Under the Hellas boardwalk

Austerity measures drag Europe ever backwards.A public sector bloated by corruption and cronyism, practices for which Greece has been ridiculed, can also be found in what might be considered more financially-developed countries. New Jersey and Greece are more similar than you might think.

We have all heard about Greece's problems revealed by the financial crisis in 2008 and amplified by the ongoing eurozone currency crisis, from debt-to-GDP ratios and routine tax evasion to restricted access to certain professions and industries. All of these add to the view many have of Greece as effectively a third-world country. However, you might be surprised to find out that some seemingly very "Greek" practices are more widespread than otherwise assumed.

Many sources report that government jobs have consistently been created and given to party supporters when the party achieves power. Far from a new phenomenon, Marcus Walker introduced us to the Greek word "rousfeti", which means "special favours", in the Wall Street Journal in April 2010. This is one form of the systemic corruption in Greece that then-Prime Minister George Papandreou admitted to after he took office in late 2009. One example is given by Julia Amalia Heyer in Spiegel in February of this year. In Thessaloniki, the new mayor Yiannis Boutaris and Vassilis Kappas found that there were 5,000 employees in the city administration when only 3,000 were needed, and a coveted life-long job as a civil servant could be had for a vote.

But surely nothing of the sort could happen on American shores in the land of the free. Take New Jersey as an example. Many years of political collusion with unions and other local government entities have created a public sector out of all proportion to size and population.

The blatant bribery and corruption, known in Greece as "fakelaki", are fortunately not part of the problems in the Garden State, but complicated, multi-layered, redundant and inefficient bureaucracy is. As Joshua Zeitz has described this month in The Atlantic in an article on Governor Chris Christie, New Jersey is a complicated mess of tax-collecting government entities, each with its own vested interests intent on maintaining the status quo.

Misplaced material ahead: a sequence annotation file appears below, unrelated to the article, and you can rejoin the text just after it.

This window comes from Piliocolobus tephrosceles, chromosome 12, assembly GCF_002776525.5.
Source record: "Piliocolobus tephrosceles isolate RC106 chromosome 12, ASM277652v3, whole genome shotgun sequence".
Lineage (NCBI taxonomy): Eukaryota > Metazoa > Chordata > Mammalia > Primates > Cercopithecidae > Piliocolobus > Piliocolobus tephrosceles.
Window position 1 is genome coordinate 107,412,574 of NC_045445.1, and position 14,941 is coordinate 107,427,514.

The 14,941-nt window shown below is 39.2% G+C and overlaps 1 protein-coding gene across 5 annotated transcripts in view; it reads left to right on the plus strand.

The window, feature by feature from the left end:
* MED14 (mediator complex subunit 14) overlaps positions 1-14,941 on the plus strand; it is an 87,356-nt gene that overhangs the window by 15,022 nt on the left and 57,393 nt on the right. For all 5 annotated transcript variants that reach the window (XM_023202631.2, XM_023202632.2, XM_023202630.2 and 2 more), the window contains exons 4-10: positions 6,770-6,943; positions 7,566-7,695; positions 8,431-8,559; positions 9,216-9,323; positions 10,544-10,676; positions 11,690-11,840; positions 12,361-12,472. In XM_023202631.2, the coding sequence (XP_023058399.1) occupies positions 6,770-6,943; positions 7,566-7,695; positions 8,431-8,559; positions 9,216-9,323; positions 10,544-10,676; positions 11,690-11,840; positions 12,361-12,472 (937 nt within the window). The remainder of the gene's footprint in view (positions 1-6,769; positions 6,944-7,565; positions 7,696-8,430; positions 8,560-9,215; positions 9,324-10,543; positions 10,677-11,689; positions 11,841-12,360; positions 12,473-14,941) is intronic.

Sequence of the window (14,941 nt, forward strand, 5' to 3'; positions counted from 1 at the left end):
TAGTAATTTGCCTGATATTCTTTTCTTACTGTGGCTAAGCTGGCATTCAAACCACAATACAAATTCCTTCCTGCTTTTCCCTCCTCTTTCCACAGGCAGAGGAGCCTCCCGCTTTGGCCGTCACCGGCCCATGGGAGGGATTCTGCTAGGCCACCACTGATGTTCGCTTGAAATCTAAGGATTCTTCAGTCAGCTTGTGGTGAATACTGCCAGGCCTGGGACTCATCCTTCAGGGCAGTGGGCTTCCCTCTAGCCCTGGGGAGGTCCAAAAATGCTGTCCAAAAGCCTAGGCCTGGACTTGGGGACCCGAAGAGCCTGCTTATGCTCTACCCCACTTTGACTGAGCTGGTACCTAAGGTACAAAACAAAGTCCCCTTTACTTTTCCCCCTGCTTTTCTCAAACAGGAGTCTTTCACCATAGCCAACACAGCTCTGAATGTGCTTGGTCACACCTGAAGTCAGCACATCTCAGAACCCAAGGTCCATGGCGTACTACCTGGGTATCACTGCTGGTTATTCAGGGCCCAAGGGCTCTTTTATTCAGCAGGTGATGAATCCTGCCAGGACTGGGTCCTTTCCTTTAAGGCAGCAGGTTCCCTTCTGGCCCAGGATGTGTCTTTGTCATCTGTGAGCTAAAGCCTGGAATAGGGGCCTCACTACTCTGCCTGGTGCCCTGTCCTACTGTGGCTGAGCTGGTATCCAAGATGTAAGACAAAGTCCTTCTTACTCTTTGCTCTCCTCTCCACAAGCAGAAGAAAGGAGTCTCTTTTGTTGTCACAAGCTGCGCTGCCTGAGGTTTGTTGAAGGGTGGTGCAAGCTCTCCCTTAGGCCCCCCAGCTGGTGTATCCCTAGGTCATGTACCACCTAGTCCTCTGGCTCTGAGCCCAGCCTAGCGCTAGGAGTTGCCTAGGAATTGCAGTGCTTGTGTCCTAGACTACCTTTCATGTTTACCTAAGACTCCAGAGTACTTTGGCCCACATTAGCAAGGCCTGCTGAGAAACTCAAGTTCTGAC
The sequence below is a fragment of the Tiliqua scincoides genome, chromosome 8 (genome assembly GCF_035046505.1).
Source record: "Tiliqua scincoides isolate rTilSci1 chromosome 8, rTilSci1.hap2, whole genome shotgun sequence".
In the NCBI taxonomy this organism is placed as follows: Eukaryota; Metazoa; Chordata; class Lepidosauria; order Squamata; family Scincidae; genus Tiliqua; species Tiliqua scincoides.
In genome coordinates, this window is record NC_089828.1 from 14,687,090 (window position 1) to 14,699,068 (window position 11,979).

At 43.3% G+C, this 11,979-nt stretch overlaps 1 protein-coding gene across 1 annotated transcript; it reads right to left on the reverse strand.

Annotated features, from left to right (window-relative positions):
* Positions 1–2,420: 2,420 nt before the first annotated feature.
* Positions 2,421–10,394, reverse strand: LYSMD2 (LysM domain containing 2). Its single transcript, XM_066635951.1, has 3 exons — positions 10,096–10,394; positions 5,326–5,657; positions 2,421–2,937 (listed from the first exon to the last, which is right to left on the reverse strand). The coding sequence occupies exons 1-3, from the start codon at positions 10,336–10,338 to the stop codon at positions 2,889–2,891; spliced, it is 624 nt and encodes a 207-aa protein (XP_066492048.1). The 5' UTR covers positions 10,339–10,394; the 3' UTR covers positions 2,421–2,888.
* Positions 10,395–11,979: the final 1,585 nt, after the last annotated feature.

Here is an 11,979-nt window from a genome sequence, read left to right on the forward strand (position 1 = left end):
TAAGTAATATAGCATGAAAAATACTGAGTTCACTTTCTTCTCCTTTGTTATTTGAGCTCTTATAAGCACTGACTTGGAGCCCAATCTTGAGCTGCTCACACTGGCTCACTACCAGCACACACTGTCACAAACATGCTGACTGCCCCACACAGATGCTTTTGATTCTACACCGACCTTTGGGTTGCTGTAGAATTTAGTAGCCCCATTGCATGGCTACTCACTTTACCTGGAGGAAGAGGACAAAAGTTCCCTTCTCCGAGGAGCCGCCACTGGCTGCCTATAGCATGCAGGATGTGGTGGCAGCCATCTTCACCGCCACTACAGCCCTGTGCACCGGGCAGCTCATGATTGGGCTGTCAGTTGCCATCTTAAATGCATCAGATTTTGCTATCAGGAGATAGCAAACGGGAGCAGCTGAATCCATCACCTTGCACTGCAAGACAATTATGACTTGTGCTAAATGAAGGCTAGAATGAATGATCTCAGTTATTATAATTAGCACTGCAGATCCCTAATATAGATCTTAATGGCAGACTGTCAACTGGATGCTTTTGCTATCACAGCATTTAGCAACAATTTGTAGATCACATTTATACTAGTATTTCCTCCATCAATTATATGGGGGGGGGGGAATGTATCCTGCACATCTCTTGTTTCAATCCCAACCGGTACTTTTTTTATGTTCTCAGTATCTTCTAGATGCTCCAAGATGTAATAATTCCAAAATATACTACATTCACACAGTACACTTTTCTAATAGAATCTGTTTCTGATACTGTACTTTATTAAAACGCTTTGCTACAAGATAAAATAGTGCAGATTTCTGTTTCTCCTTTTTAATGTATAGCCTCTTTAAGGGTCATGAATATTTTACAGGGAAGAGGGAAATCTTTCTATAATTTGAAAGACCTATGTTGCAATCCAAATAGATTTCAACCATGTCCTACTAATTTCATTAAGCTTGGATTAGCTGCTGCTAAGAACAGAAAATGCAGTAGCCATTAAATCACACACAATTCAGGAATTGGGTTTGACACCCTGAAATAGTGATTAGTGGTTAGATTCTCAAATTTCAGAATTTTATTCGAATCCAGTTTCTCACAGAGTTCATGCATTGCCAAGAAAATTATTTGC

Though Governor Christie has indeed made steps towards disrupting some elements of this system of political patronage, mainly by fighting with public sector labor unions over retirement age and employee pension contribution, these overtures don't really get to the core of the problem, which is the close working relationships of the political machines in the big counties that provide state jobs and dole out lucrative contracts.

New Jersey is home to 21 counties, 565 municipalities, 603 school districts and other governmental agencies, all of which have the power of taxation. The state should bring in about $21 billion in taxes this year, and residents will also pay $25 billion in local property taxes, which go to their counties, municipalities and school districts. In trying to ease New Jerseyites' tax burden, about 40% of the state's budget is used to offset property taxes. Ultimately the citizens are paying too much to support an unwieldy and inefficient system. Because it provides jobs, many perhaps superfluous and unnecessarily expensive, the political machine has come to depend on the loyalty created by those jobs. 

This is exactly the same underlying process, albeit with some difference of degree, which Walker reported has been happening in Greece for many years, with inflated public administrations as a result of victorious political parties providing new positions to their supporters, and subsequently increasing the labor costs burdening the country's budget.
So has America, or at the minimum this little corner of it, also become a land of "free perks"?

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